Advancing the Humanities

Front entrance to the Munger Research Center, where the first two fellows for the Huntington-UC Program for the Advancement of the Humanities, Alejandra Dubcovsky and Fuson Wang, will conduct research using The Huntington’s collections. Photograph by Kate Lain.

Front entrance to the Munger Research Center, where the first two fellows for the Huntington-UC Program for the Advancement of the Humanities, Alejandra Dubcovsky and Fuson Wang, will conduct research using The Huntington’s collections. Photograph by Kate Lain.

The Huntington and the University of California, Riverside, have selected the first two fellows for the highly competitive Huntington-UC Program for the Advancement of the Humanities, a partnership designed to boost the humanities at public universities. The program currently supports scholars whose research areas are focused on 18th-century studies and on the history and culture of science—collection areas that are among The Huntington’s greatest strengths.

Alejandra Dubcovsky, assistant professor of history at Yale University, and Fuson Wang, assistant professor of English at The City University of New York, will join the UC Riverside faculty and conduct independent research in The Huntington’s collections. Selected from a pool of more than 350 applicants, they will receive financial support from The Huntington for two full years of onsite research during their five years in the program.

Alejandra Dubcovsky, assistant professor of history at Yale University, will join the UC Riverside faculty and conduct independent research in The Huntington’s collections during her second and fourth years in the Huntington-UC Program for the Advancement of the Humanities.

Alejandra Dubcovsky, assistant professor of history at Yale University, will join the UC Riverside faculty and conduct independent research in The Huntington’s collections during her second and fourth years in the Huntington-UC Program for the Advancement of the Humanities.

Dubcovsky, whose scholarly interests center on the relations among the peoples of North America in the so-called long 18th-century (roughly 1680 to 1830), published her first book, Informed Power: Communication in the Early American South, with Harvard University Press in April. The book explores how people in the colonial world got news in a region that lacked a regular mail system or a printing press until the 1730s.

“The Huntington Library, or paradise as I call it, has a deep archive of 18th-century materials that will inform my future projects,” says Dubcovsky. “These include a collaborative investigation of the different roles of language in early colonial experiences and a book-length study of the long War of Spanish Succession (1680-1715), which was known as Queen Anne’s War in England’s North American colonies.”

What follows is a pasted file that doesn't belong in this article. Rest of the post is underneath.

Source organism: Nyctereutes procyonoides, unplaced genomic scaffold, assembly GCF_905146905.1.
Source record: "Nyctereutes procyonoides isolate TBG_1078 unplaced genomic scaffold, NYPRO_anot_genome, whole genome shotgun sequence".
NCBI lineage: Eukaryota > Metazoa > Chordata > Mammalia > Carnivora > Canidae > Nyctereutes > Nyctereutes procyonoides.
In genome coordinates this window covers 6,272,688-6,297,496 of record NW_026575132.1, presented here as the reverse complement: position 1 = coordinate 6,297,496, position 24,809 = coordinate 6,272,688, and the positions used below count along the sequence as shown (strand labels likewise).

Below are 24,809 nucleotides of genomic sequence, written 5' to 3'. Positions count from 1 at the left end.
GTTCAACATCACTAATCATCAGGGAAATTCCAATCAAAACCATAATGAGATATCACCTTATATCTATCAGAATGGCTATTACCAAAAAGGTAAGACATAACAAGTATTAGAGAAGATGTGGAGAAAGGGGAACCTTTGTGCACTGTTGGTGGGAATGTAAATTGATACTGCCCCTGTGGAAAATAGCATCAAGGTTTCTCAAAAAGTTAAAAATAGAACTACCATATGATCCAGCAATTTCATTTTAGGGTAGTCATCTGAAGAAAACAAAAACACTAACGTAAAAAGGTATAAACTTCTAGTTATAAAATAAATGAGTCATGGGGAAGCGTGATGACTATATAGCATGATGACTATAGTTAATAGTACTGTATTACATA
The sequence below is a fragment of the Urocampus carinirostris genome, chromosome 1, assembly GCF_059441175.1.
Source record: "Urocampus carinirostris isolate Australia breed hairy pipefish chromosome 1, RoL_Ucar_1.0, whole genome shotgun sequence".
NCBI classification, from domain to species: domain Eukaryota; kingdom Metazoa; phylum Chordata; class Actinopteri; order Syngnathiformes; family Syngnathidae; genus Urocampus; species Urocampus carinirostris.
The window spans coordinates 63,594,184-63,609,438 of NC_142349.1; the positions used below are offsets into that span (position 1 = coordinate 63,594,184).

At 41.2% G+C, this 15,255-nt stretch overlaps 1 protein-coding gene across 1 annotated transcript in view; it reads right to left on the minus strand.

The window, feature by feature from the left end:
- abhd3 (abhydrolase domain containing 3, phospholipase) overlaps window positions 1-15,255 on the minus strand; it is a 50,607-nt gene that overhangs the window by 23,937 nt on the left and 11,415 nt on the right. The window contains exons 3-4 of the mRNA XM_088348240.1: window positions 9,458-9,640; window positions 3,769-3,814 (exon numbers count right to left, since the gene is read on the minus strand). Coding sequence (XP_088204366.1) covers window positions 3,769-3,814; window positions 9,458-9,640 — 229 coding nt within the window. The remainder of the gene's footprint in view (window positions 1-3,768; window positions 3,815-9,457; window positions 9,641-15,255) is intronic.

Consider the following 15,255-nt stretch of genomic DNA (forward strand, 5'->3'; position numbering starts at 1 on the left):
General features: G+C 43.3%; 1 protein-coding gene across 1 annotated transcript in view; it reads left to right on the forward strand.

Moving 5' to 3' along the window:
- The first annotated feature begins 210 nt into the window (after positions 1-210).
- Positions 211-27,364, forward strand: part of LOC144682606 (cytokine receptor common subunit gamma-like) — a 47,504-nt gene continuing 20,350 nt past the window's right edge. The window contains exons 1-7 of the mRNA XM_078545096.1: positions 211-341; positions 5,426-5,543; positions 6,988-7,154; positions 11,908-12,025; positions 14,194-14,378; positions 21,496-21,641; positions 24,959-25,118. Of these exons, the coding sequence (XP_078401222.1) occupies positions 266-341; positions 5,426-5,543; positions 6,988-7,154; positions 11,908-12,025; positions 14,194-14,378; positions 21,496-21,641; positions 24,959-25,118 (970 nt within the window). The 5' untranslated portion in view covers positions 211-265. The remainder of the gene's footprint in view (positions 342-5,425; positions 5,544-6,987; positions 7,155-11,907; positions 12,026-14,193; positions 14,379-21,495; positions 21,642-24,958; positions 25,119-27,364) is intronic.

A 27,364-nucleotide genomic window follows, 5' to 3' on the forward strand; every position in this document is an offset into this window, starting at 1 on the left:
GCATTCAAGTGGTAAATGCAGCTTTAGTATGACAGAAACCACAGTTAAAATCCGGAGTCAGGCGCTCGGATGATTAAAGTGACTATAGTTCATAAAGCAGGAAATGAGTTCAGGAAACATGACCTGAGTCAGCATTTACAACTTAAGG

Wang is currently working on a book project titled “Romantic Disease Discourse: A Radical Literary History of Smallpox Inoculation,” which tracks the literary, historical, and scientific uses of inoculation.

Fuson Wang, assistant professor of English at The City University of New York, will join the UC Riverside faculty and be a fellow at The Huntington during his first and fourth years of the Huntington-UC Program for the Advancement of the Humanities.

Fuson Wang, assistant professor of English at The City University of New York, will join the UC Riverside faculty and be a fellow at The Huntington during his first and fourth years of the Huntington-UC Program for the Advancement of the Humanities.

“I aim to tell the literary story of Edward Jenner’s 1796 discovery of the smallpox vaccine—a breakthrough that continues to reconfigure not only medical science, but also the canonical literature of the long 18th century,” says Wang. “The Huntington’s extensive collection of pro- and anti-vaccination literature will allow me to trace the history of this stubbornly persistent controversy. I also plan to make extensive use of The Huntington’s collections of works by poets, novelists, and amateur scientists—such as William Blake, Mary Shelley, and Erasmus Darwin—whose writings about the vaccination question helped make a once inconceivable idea available for scientific and medical experiment.”

Wang will be a fellow at The Huntington during his first and fourth years of the program. Dubcovsky will teach at UC Riverside during her first year and then serve as a Huntington fellow during her second and fourth years. In addition to having access to The Huntington’s collections, both scholars will be welcomed into The Huntington’s vibrant scholarly community.

Researchers at work in the Huntington Library’s Rothenberg Reading Room. Photograph by Martha Benedict.

Researchers at work in the Huntington Library’s Rothenberg Reading Room. Photograph by Martha Benedict.

“The day I signed the memorandum of understanding for this program was my happiest day on the job,” says Steve Hindle, The Huntington’s W. M. Keck Foundation Director of Research. “It made me feel that we are not only making a statement about the importance of the humanities, but also making a real difference for the future of humanistic studies. We hope the program will serve as a model for partnerships between The Huntington and other public research universities in Southern California.”

Milagros Peña, dean of UC Riverside’s College of Humanities, Arts, and Social Sciences, is also elated about the program. “Our students will greatly benefit from being taught by scholars conducting original research on The Huntington’s world-class collections,” says Peña. “This innovative partnership presents a major opportunity for UC Riverside to build on its already strong reputation for scholarship in the humanities.”

Kevin Durkin is editor of Verso and managing editor in the office of communications and marketing at The Huntington.

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